Imagine following a game that sees the main character from from a baby into a man, a truly engaging story that draws you in from the very first moment. That’s Dragon Quest V: Hand Of The Heavenly Bride alright, and it’s up next in the best Dragon Quest games of all time!
That’s right; players take the hero through childhood to manhood, experiencing all of the highs and lows of a boy-turned-family man that slays monsters for a living.
Remember the monsters joining the party dynamic we spoke about back up at Number 9? Well, that feature first came about in this very game. It spawned the Dragon Quest Monsters franchise and may well have helped developed other famous monster collecting games…
… I’m not naming any names for fear of a major backlash…
Let’s get back to this character development dynamic. Like the film Boyhood that follows the main character over the actors actual life, the game is split into different pivotal parts. You pick your own wife and eventually have kids.
It’s a real family affair, as the whole family eventually heads off to save the world together!
This is one of the greatest plots of any game I’ve ever played. You can’t help but feel drawn into the character’s life. Imagine Harvest Moon and the Sims combined with an epic adventure where the world is at stake…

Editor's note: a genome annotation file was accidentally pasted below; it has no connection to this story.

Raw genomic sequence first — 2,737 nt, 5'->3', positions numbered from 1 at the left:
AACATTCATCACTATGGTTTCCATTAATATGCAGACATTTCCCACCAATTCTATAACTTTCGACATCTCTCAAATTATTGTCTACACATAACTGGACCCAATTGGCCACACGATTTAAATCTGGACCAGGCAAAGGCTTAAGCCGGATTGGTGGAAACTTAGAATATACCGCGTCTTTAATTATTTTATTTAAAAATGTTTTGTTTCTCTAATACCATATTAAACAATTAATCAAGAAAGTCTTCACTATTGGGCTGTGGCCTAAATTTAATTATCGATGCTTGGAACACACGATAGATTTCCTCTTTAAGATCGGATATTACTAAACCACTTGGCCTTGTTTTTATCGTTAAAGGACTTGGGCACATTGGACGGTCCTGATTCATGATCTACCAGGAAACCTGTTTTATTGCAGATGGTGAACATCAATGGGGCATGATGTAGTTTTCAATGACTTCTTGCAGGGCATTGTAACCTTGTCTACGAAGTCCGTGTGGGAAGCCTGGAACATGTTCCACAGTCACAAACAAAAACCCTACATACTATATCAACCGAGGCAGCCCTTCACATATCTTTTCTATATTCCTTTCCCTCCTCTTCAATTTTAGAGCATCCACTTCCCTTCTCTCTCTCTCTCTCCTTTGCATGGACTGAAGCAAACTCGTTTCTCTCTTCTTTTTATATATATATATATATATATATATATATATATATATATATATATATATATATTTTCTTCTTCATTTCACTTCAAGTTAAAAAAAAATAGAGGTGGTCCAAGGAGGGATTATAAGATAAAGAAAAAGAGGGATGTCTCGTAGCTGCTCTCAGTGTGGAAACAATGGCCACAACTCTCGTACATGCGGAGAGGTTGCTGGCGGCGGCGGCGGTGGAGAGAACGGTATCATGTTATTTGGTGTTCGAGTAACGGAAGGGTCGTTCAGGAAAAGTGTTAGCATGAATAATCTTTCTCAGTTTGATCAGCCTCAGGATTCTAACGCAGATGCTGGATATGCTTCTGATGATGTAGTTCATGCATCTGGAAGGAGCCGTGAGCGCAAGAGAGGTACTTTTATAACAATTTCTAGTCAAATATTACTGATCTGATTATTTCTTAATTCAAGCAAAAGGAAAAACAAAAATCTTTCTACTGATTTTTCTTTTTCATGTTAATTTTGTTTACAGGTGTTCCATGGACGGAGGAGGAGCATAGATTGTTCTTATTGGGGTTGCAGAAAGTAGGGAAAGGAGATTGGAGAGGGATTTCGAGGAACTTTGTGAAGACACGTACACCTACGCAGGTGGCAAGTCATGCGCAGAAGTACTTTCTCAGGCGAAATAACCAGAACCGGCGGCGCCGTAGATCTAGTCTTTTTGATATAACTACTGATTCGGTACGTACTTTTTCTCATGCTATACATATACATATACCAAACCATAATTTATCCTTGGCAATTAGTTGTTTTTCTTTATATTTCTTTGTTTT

… see, I knew that would grab your attention!
We’re down to the final three titles in this list of the best Dragon Quest games of all time, and I’m going old-school with Dragon Quest III: The Seeds Of Salvation.
WindWaker might be my favourite ship-sailing game, but exploring the massive map via the water in D.Q III makes for fantastic gameplay. It’s one of those games that you’ll end up thinking about every moment of every day!
With the bad points ironed out in D.Q I and II, the third title ends the first trilogy in style. The lands are richly textured and vibrant, the character recruitment system shows the developers had their craft honed to a T, and the banking system made loads of kids want to save their money for more Dragon Quest games!
D.Q III added a 24-hour cycle into the series, bringing night and day to the canon for the very first time. Ok; you’re thinking ‘so what?’, but it’s ideas like this that shaped how many of our favourite games work today!
As with the first two D.Q games, our hero must save the world with a party of skilled companions. NPC interaction is key as players move ever closer to the antagonist’s evil lair for a final showdown.
This game sold a whopping 1.1 million units in just one day! It’s still synonymous with the biggest case of truancy arrests in Japan as kids bunked off school to play it. Talk about a serious case of Dragon Quest fever